Uber hack: What you need to know

Uber is facing another regulatory crackdown after the company admitted to paying hackers $100,000 to keep a massive security breach in 2016 quiet.

Authorities in Uber’s top two markets—Britain and the United States—as well as Australia and the Philippines said they would investigate the company's response to the data breach, according to Reuters. Stateside, the Federal Trade Commission (FTC) said it is evaluating “serious issues” raised in Uber's handling of a data breach, while the ride-hailing company said it has been in touch with the agency and is “ready to cooperate.”

Cyber security expert Morgan Wright told FOX Business’ Maria Bartiromo that “we have a right to know if our information has been taken, and if this is not criminal, it should be.”

He added that he would expect this information to end up on the dark web.

The attack alone is disconcerting. Unfortunately, this is not the first time there have been concerns about the safety of our personal information once it is in the hands of tech companies. Uber has already been caught tracking riders’ movements after they had left the car and closed the app. Google has also tracked Android users.

The Uber security breach exposed the personal data from around 57 million accounts and included the names, email addresses and mobile phone numbers of global Uber users and the names and license numbers of 600,000 U.S. drivers.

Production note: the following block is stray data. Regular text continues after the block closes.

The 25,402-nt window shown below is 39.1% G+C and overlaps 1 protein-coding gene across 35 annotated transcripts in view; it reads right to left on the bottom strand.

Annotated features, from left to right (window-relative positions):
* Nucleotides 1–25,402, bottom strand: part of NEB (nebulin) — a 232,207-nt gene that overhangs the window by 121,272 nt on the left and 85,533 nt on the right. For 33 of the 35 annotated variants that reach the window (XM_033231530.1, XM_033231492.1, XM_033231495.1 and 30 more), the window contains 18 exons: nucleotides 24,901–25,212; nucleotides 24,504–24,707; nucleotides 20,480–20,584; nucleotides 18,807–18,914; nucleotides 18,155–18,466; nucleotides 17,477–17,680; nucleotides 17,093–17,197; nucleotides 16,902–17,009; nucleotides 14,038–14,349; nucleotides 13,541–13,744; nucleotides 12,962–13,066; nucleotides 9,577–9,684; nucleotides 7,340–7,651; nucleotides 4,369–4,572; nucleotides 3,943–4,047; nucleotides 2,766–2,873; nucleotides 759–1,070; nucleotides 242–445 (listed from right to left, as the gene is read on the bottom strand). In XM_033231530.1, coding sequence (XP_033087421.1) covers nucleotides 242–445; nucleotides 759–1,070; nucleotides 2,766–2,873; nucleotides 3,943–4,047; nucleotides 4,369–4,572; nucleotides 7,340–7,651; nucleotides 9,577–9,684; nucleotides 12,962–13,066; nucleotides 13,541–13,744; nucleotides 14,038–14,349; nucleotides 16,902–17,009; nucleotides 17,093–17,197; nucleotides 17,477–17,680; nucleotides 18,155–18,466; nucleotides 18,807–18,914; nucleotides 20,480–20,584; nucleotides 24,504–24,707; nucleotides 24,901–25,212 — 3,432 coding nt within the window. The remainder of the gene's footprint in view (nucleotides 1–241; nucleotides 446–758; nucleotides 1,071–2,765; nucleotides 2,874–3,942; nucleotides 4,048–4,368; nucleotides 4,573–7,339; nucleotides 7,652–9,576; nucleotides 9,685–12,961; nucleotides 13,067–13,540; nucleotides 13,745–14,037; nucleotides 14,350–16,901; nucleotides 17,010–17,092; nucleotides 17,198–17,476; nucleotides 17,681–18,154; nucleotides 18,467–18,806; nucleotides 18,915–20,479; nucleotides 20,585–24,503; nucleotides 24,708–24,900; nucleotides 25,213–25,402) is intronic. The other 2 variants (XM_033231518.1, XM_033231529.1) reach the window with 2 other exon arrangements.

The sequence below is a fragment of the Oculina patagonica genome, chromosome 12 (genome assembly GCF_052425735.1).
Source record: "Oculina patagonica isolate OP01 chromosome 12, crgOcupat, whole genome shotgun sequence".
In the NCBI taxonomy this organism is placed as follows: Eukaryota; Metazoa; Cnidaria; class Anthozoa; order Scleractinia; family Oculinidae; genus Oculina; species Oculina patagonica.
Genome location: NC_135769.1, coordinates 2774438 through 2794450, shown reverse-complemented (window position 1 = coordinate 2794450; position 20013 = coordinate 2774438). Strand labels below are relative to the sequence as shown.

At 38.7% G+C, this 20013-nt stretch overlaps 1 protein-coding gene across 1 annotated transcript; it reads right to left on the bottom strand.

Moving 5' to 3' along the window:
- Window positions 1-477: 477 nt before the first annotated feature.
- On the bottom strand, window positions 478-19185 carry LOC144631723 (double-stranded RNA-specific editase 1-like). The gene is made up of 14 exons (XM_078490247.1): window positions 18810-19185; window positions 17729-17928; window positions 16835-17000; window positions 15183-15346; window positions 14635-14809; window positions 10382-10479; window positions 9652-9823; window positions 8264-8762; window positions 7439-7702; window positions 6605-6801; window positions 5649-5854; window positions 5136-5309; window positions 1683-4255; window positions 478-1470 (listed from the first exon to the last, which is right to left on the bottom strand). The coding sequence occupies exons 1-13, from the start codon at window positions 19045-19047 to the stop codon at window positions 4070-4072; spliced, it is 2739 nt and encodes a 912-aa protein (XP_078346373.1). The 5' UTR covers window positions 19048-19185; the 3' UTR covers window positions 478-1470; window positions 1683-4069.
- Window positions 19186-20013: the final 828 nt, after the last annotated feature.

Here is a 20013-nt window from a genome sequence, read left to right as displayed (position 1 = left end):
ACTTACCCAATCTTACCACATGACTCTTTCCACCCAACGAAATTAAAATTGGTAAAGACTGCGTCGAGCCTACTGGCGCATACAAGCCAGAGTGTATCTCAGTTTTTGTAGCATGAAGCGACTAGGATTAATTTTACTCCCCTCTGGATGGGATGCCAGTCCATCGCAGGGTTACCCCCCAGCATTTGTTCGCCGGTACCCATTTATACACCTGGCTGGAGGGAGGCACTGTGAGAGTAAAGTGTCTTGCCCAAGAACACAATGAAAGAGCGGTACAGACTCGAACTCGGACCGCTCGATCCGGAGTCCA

While the latest hack did not include highly-sensitive information such as Social Security numbers, it is another reason to question the safety of our information after we willingly hand it over to these companies.

Wright noted that he moderated a MIT panel that included a former NSA lawyer, in which he posed the question “Who do you fear more: The NSA, the CIA, FBI or Amazon, Facebook or Google,” and the answer was, without a doubt Amazon, Facebook and Google, because they are collecting far more information.

He added that if the government did what Uber just did, there would be an uproar and congressional investigations.

When it comes to the hack, the company responded by firing two employees who were at fault for the response to the hack. Uber’s new CEO Dara Khosrowshahi said he only recently found out about the hack.

“None of this should have happened,” he said, adding that the company is changing the way they do business.